5 We are moving towards an automated and connected world of road transport

As vehicles and roads become increasingly automated and connected, it's more important than ever to investigate crashes and their changing causation. 

6 We do it for rail, aviation, and sea disasters: why not road?

Road crashes cause vastly more deaths in the UK than other transport disasters. For the past nine years, for example, there have been no passenger deaths on our railways [4]. Yet other modes of transport have independent agencies to investigate deaths and injuries and make recommendations to government regarding actions that should be taken to prevent future deaths and injuries. This includes the Rail Accident Investigation Branch [5], the Air Accidents Investigation Branch [6] and the Maritime Accident Investigation Branch [7].  

The RAIB and MAIB are statutory branches, established within acts of parliament within the past 25 years (Railways and Transport Safety Act 2003, Merchant Shipping Act 1995). The AAIB has been operating for more than 100 years having been established in 1912.  

How are road crashes investigated at the moment?

Information about the perceived causes of road crashes is recorded by police at the time of collisions, for criminal prosecution purposes and to inform statistics collated and published by the Department for Transport. This information mainly provides basic data including, for example, modal choice of victims, age of victims, time of day, etc. There is additional data available from hospitals relating to presentation of injuries. Collectively, however, this information is not adequate to investigate and determine the most effective countermeasures to tackle road casualties. 

What we need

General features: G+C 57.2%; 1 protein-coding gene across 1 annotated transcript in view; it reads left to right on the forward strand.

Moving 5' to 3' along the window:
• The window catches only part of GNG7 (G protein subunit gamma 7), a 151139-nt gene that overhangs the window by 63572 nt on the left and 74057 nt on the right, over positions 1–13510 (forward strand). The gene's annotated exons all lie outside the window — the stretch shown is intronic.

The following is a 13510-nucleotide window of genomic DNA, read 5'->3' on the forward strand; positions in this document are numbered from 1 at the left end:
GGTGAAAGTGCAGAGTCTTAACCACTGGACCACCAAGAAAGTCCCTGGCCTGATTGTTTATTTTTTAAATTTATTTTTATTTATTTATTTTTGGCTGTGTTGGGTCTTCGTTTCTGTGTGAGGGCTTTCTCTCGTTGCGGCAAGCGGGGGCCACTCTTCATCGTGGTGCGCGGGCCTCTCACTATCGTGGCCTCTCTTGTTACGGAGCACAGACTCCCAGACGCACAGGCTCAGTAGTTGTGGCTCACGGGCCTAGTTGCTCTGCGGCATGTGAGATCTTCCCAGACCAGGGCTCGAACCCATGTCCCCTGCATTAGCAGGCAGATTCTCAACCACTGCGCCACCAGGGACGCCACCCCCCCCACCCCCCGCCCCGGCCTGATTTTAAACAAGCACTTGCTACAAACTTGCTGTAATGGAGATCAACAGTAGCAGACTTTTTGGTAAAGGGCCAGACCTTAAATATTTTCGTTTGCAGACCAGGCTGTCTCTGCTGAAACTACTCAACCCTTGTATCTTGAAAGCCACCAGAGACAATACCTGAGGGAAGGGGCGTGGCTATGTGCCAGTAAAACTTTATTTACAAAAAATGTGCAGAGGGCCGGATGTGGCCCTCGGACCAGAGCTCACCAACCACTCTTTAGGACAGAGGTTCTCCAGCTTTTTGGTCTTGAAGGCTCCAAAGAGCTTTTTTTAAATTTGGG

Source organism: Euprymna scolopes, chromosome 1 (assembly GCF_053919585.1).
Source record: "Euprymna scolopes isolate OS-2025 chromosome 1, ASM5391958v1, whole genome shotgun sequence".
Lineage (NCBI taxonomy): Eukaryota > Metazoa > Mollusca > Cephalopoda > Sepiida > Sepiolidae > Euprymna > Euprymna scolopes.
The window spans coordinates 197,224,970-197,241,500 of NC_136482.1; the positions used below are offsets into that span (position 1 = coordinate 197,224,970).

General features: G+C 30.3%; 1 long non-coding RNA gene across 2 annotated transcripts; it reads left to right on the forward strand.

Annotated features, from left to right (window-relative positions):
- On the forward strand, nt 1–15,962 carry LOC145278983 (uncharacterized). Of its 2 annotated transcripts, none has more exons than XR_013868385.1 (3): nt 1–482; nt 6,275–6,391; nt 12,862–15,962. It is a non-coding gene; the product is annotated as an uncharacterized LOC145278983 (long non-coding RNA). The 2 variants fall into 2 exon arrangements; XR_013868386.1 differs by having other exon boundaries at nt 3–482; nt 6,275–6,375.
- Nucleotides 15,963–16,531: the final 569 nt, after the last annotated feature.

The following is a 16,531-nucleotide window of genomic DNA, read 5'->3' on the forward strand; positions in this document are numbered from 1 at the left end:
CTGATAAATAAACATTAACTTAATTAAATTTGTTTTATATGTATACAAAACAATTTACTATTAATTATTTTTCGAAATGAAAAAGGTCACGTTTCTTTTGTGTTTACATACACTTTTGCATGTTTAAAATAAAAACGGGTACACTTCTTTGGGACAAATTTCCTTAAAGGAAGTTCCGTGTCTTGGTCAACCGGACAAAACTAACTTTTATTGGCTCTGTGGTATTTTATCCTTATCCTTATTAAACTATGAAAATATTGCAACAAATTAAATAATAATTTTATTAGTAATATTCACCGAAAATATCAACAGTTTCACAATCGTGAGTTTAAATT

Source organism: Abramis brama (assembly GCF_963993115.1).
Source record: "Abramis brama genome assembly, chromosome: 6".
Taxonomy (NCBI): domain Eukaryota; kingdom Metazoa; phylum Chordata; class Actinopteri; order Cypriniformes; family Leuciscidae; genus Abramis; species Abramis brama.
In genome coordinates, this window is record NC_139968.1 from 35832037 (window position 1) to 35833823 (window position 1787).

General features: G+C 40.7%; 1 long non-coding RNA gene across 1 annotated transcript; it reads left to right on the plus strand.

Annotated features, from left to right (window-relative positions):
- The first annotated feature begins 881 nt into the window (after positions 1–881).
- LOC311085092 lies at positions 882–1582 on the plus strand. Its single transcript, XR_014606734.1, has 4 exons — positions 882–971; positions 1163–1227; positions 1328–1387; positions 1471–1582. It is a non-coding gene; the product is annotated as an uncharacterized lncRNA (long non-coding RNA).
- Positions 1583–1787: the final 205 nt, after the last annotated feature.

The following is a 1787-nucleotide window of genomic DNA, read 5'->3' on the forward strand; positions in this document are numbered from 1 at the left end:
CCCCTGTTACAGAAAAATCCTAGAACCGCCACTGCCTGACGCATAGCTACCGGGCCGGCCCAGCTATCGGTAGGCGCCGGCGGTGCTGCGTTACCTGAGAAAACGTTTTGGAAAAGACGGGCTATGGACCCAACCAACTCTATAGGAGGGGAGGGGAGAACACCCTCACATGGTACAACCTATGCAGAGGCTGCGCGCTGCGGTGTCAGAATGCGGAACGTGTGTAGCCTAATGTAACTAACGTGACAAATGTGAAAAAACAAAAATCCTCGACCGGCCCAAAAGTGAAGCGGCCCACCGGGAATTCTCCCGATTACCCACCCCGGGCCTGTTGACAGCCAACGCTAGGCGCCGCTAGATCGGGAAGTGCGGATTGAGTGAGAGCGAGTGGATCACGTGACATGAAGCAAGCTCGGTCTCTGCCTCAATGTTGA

This campaign calls for an independent agency (a Road Collision Investigation Branch) to be established by government with urgency, to provide the evidence today to stop tomorrow's road casualties. Such an agency would be cost effective; anticipated savings in reduced deaths and serious injuries would outweigh the relatively nominal costs of running such an agency. Such an agency could: 

1 identify detailed causation of deaths and injuries on Britain’s road network
2 identify and make recommendations regarding effective and cost effective countermeasures to stop deaths and injuries
3 support Britain’s police in pursuance of excellence in their forensic investigation of crashes
4 develop standards and expertise in collision investigation, data recording and analysis that can assist and unify investigations in the UK and, for comparison purposes, abroad

Campaign news 

28.08.17: 'So their deaths aren't in vain' - a blog post by Mary Williams

28.08.17: Brake comments as road fatalities reach four year high

22.03.17: London conference calls for collision investigation to be prioritised 

End notes

[1] Department for Transport, Working together to build a safer road system, British Road Safety Statement, December 2015

[2] Department for Transport, Working together to build a safer road system, British Road Safety Statement, December 2015


[4] ORR, Rail Safety Statistics, Annual statistical release 2015-16

[5] Rail Accident Investigation Branch  

[6] Air Accidents Investigation Branch

[7] Maritime Accident Investigation Branch